Students suffering from screen fatigue need time away from Chromebooks
by Madison Osborne, staff writer
Students need breaks throughout the day. In elementary school, we got snack breaks, recess and specials (gym, art, music). Almost all students are still children, and aside from being a child we are humans sitting at desks all day. Staring at screens is not helping us learn anything.
I believe that breaks from technology would benefit students’ ability to learn and retain information as well as keep students in the school building.
There are more absences now than ever, causing so much missing work and overall lack of motivation. The fact is, after elementary school, students don’t get breaks and it shows in their schoolwork. Breaks in between long hours of learning have proven to be beneficial for students, especially when our eyes get so tired and dry. Not to mention the headaches from staring at our screens all day. We’re not adults yet. Let us have our childhood, we have our whole lives to sit at a desk and work, so while we’re still young bring fun back into the school building.
With new precautions and everything that’s going on in the world, most of students’ schoolwork is now all on computers and laptops. Given COVID has been deemed an airborne virus, the original reason we have gone digital – to avoid touching and spreading germs on surfaces – has now become irrelevant. While this computer-dominant learning lightens our backpacks (fewer textbooks and heavy binders filled with paper), we’re spending too much time on screens, especially for extended periods of time.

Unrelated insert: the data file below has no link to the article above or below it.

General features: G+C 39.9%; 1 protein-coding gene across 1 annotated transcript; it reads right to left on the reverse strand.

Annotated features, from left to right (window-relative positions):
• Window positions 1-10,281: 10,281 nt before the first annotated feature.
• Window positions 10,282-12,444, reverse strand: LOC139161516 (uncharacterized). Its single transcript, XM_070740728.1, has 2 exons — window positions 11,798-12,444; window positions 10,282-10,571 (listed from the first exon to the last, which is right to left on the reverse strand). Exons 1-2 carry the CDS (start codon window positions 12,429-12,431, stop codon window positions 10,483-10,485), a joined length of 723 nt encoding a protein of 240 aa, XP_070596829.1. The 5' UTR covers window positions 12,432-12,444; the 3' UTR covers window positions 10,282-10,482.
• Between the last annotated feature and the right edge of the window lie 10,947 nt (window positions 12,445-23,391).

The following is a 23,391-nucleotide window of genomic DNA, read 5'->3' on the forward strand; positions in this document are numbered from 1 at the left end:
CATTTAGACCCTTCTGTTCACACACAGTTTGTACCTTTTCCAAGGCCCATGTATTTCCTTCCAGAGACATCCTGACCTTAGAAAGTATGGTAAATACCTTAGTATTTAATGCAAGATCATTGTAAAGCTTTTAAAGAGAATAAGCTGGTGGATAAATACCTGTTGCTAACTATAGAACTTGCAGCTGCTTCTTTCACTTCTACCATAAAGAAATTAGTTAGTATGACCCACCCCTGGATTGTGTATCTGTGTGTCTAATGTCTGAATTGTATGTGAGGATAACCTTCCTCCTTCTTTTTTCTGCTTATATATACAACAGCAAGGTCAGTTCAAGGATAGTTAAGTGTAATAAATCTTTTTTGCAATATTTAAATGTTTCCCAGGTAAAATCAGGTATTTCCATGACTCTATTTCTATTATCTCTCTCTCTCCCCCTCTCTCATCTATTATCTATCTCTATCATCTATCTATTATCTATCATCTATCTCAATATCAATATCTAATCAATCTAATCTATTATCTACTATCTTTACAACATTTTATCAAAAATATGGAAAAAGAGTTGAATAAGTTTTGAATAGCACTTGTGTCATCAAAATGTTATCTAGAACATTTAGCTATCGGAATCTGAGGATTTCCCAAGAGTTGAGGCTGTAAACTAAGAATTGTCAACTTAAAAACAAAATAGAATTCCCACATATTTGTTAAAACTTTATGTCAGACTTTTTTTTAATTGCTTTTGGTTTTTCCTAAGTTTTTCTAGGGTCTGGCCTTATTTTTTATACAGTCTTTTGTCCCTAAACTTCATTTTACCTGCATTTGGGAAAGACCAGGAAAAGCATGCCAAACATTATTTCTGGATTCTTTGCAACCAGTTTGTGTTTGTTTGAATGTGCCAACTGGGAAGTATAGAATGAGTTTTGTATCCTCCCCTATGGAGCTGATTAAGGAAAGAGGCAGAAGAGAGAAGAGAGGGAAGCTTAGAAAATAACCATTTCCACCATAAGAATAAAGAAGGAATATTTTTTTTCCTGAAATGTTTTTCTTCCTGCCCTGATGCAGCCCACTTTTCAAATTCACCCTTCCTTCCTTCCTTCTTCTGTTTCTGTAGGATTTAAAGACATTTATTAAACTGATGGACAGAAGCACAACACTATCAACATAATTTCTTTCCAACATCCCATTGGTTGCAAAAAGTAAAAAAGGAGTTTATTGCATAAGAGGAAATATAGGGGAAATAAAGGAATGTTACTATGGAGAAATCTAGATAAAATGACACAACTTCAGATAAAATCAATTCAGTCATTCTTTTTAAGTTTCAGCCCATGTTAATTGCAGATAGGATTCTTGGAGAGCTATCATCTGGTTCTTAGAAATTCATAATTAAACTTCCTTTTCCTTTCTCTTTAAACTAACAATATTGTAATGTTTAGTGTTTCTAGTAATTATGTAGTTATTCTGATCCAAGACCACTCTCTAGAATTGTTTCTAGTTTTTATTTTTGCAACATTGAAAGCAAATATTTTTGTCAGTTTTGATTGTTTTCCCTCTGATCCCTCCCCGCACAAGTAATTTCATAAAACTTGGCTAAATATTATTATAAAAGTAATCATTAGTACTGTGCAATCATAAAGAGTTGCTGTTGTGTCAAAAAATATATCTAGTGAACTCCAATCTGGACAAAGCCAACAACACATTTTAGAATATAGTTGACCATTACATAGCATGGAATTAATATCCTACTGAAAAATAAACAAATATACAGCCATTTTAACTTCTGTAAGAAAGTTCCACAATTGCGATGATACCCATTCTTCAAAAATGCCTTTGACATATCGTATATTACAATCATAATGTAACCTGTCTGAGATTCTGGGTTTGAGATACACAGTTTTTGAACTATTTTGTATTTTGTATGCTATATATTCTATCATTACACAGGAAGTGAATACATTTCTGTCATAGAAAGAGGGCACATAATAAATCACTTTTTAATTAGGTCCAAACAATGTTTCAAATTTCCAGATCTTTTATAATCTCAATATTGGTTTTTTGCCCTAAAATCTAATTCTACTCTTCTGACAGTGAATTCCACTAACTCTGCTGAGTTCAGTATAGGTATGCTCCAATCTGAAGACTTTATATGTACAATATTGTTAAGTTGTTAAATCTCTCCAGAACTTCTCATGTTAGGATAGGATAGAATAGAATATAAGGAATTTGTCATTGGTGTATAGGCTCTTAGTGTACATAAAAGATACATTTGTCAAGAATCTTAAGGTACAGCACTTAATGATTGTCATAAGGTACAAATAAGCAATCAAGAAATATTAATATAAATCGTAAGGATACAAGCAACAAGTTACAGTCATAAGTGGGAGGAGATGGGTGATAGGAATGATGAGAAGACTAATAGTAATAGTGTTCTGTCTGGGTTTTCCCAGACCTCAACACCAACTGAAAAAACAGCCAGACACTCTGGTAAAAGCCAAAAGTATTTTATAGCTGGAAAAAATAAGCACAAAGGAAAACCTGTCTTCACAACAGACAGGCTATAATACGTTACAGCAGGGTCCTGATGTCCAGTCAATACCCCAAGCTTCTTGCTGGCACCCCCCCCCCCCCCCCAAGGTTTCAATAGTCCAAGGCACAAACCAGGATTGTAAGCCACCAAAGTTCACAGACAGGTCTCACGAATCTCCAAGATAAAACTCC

Too much screen time can create nuisances that could lead to a lack of performance and quality when it comes to schoolwork. “Too much time with digital devices can cause problems,” said Jacqueline Busingye, MD, assistant professor of ophthalmology at the Icahn School of Medicine in New York City. “Digital eye strain often leads to dry eyes and puts an extra burden on the muscles that help the eye focus. Also, the eyes do not blink as frequently when looking at digital devices, which causes faster disruption and evaporation of the film of tears that protects the surface of the eye. That can cause minor eye irritations such as burning and stinging.” Clearly, being on computer screens has many downsides that could all be avoided with technology breaks.
Why aren’t schools listening to the professionals? It is proven that not taking regular breaks during long learning periods can lead to a significant decrease in academic performance and, in some cases, things like anxiety, insomnia and depression.
I want to share a study by Alejandro Lleras, a psychology professor at the University of Illinois, in which four groups of 21 people did the same repetitive computerized task for 50 minutes. The first group worked non-stop for the entire 50 minutes, the second group memorized four numbers before the 50 minutes started and then were told to inform the research team if the numbers popped up on their screen. The third group got two five-minute breaks to take when they wanted, and the fourth and final group was told to disregard the numbers. The performance of groups One, Two and Four steadily decreased until the 50-minute mark. Researchers said that Group Three – the group that got the two quick breaks – stayed sharp and on task the entire time they were working. Based on this study and given that our class periods range from 50 to 70 minutes, we would likely find more academic success if we were allowed breaks during class periods.